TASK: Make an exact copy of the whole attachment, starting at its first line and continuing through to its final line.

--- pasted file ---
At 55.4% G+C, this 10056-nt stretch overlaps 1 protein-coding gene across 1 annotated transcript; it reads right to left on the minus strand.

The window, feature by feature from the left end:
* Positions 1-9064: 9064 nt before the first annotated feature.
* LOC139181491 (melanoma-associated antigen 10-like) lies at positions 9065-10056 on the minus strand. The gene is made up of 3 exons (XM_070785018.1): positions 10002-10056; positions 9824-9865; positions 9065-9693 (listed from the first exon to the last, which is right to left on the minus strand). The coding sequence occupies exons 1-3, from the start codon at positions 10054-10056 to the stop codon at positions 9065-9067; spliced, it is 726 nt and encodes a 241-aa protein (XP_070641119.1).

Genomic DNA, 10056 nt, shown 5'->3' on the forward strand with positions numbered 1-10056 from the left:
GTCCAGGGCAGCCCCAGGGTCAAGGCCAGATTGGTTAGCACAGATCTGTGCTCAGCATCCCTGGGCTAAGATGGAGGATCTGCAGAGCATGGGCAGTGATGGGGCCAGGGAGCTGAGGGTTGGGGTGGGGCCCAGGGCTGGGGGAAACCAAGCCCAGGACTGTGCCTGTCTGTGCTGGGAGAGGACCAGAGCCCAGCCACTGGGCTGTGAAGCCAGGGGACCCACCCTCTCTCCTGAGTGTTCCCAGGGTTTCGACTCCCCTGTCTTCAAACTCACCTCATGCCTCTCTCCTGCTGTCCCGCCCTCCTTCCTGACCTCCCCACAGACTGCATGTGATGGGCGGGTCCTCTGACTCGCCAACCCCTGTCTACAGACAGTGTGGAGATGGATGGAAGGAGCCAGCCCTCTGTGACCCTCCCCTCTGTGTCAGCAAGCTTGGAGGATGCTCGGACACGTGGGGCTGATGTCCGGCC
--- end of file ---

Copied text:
At 55.4% G+C, this 10056-nt stretch overlaps 1 protein-coding gene across 1 annotated transcript; it reads right to left on the minus strand.

The window, feature by feature from the left end:
* Positions 1-9064: 9064 nt before the first annotated feature.
* LOC139181491 (melanoma-associated antigen 10-like) lies at positions 9065-10056 on the minus strand. The gene is made up of 3 exons (XM_070785018.1): positions 10002-10056; positions 9824-9865; positions 9065-9693 (listed from the first exon to the last, which is right to left on the minus strand). The coding sequence occupies exons 1-3, from the start codon at positions 10054-10056 to the stop codon at positions 9065-9067; spliced, it is 726 nt and encodes a 241-aa protein (XP_070641119.1).

Genomic DNA, 10056 nt, shown 5'->3' on the forward strand with positions numbered 1-10056 from the left:
GTCCAGGGCAGCCCCAGGGTCAAGGCCAGATTGGTTAGCACAGATCTGTGCTCAGCATCCCTGGGCTAAGATGGAGGATCTGCAGAGCATGGGCAGTGATGGGGCCAGGGAGCTGAGGGTTGGGGTGGGGCCCAGGGCTGGGGGAAACCAAGCCCAGGACTGTGCCTGTCTGTGCTGGGAGAGGACCAGAGCCCAGCCACTGGGCTGTGAAGCCAGGGGACCCACCCTCTCTCCTGAGTGTTCCCAGGGTTTCGACTCCCCTGTCTTCAAACTCACCTCATGCCTCTCTCCTGCTGTCCCGCCCTCCTTCCTGACCTCCCCACAGACTGCATGTGATGGGCGGGTCCTCTGACTCGCCAACCCCTGTCTACAGACAGTGTGGAGATGGATGGAAGGAGCCAGCCCTCTGTGACCCTCCCCTCTGTGTCAGCAAGCTTGGAGGATGCTCGGACACGTGGGGCTGATGTCCGGCC